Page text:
Interview Man On Wire Director

James Marsh has made one of the year’s best films in Man On Wire, charting an illegal 1974 high-wire walk between the twin towers.

Even though I’m a deeply macho raving heterosexual, I don’t mind admitting that James Marsh’s documentary, ‘Man On Wire’, had me in tears.

Through archive footage, talking heads and reconstruction, Man On Wire charts the eight months of preparation of Philippe Petit’s illegal high-wire walk between the twin towers on August 7th, 1974, the actual walk, and the aftermath on the motley crew who put it all together.

It’s already picked up two awards at Sundance, and repeated the trick in Los Angeles and Edinburgh in the last few weeks. Marsh – who made his name with 1999’s Wisconsin Death Trip – returns to documentary here, after the 2005 Gael Garcia Bernal-led feature, The King.


Q: An incredible movie, and a wonderful documentary. It’s been called ‘the artistic crime of the century’ – is that why you chose to shoot this largely as a heist movie?

JAMES MARSH: When I first read Philippe’s 2002 book about the whole adventure, I found it incredibly gripping, and my first instinct about making a film of it was to shoot it like a heist film, like a bank robbery film. What happens is – just so everyone knows – it’s about an illegal tightrope performance on top of the World Trade Centre in 1974. In order for Philippe Petit to do this stunt, he has to break into the towers, and he spends months and months and months planning out such a criminal conspiracy to get a team, disguised, into each tower, one dressed as businessmen, one dressed as workmen. They have lots of heavy gear they’ve got to sneak up to the top of the towers, and then rig the wire, all under the cover of darkness, all totally illegal. During the course of this sort of heist, lots of things go wrong, because they just do. So, it becomes this comedy of errors, where they really care about the objective, which is to do this tightrope performances.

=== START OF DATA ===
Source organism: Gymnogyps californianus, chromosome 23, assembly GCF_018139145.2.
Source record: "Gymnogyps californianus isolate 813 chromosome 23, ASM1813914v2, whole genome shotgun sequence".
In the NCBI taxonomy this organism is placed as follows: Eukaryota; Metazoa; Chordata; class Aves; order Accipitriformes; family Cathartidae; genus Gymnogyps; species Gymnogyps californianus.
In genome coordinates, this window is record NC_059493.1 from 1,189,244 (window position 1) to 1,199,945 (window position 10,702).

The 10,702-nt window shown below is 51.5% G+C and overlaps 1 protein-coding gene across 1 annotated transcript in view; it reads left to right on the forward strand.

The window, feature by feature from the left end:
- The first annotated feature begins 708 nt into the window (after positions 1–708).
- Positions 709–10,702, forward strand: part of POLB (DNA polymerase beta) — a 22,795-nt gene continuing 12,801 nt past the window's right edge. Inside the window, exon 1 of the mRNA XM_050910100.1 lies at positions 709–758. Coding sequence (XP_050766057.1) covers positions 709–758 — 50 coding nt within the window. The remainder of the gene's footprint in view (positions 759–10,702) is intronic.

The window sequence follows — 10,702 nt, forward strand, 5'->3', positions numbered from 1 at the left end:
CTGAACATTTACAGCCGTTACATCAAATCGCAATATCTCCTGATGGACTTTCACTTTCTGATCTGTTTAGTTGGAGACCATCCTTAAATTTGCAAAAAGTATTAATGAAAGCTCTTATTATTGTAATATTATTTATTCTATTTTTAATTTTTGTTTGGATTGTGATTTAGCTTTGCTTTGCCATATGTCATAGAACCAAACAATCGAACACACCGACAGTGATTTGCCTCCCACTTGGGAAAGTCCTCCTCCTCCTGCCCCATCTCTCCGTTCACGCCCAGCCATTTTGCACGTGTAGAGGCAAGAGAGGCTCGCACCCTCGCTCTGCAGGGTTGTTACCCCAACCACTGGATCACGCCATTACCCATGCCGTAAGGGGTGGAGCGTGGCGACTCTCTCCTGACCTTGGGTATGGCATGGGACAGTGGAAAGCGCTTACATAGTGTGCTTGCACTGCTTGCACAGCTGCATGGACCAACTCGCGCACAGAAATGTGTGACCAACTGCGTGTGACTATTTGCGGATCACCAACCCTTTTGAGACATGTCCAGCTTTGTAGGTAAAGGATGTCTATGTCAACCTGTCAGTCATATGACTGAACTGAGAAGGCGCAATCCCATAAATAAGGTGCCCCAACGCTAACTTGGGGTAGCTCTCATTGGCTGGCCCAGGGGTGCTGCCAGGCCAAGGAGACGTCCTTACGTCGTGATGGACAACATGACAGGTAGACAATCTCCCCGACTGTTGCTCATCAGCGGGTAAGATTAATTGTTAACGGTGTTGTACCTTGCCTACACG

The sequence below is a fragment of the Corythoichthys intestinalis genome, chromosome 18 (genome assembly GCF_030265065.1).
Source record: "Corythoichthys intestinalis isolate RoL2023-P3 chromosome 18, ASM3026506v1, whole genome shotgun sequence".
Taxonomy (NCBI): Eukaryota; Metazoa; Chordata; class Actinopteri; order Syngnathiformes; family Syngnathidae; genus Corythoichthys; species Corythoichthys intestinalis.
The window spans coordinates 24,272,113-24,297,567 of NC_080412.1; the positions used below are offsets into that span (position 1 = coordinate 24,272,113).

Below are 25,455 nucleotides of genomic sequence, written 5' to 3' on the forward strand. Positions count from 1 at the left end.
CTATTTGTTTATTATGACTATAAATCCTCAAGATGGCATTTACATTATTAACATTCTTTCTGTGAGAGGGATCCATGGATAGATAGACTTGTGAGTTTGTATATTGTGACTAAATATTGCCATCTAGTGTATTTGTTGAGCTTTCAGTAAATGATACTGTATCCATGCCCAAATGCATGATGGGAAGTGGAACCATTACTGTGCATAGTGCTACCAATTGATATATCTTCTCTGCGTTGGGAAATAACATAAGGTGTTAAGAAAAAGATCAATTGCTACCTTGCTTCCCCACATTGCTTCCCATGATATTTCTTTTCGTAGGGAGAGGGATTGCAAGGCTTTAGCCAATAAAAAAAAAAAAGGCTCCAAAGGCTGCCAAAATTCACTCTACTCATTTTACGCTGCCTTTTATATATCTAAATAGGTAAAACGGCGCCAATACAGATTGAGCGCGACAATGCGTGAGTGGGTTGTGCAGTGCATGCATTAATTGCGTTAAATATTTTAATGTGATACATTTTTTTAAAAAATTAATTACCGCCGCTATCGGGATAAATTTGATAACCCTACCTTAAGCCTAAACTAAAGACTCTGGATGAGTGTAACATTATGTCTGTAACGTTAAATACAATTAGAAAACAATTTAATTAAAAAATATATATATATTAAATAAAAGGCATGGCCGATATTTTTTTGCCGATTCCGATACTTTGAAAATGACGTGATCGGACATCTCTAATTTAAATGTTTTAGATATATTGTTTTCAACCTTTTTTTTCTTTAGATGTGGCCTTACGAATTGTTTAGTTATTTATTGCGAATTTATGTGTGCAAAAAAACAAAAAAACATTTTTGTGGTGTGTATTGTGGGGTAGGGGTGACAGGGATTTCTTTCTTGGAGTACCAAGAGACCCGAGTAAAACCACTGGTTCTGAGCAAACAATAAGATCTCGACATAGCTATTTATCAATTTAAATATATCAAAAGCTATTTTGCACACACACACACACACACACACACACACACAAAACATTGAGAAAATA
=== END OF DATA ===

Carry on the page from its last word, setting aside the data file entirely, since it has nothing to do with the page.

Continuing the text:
Q: I kept thinking of movies such as The Ladykillers, The Killing and Ocean’s Thirteen – were there reference points for you, or were you wary of being too stylised?

Well, I did get too stylised. It’s such a great story, it would be a shame not to enjoy the elements that are offered to you. So, there was a very conscious effort to turn it into a heist film, but a heist film done by the unlikely criminals you could imagine. They’re artists, bohemian types. They’re not hardened criminals. So, there are lots of things going wrong, and there’s all this human drama. They spent eight months casing out the towers, taking photographs, sneaking up to the top, snooping around, often in disguise in funny hats and moustaches. So, it’s got all the classic elements of a heist film, so, why not do it that way? It’s a documentary in name only.

Q: Philippe and his motley crew took plenty of footage of their previous escapades – at Notre Dame and Sydney Harbour Bridge – and of their preparations here, which obviously helped enormously in proving here just how amateur this operation was…

Yeah, it’s all absolutely true, however preposterous it may sound, however unlikely some of the things that happened are. But Philippe began to document this on film, and there’s some wonderful footage of their little training camp in France – they have a little road sign up, saying ‘WTC Training Camp’ – and there are various quite specific problems to solve, not least how to get a very heavy cable across from one roof to the other, across the void, as it were. And they do it in a brilliant way, and I won’t tell you how they did it, but it’s very inventive and very charming. And this footage shows you some of the solutions they come up with, but, more importantly, it shows you what a good time they were having, frollicking around in this field, having a little adventure. Also, there’s the arguing seriously about how they’re going to do this.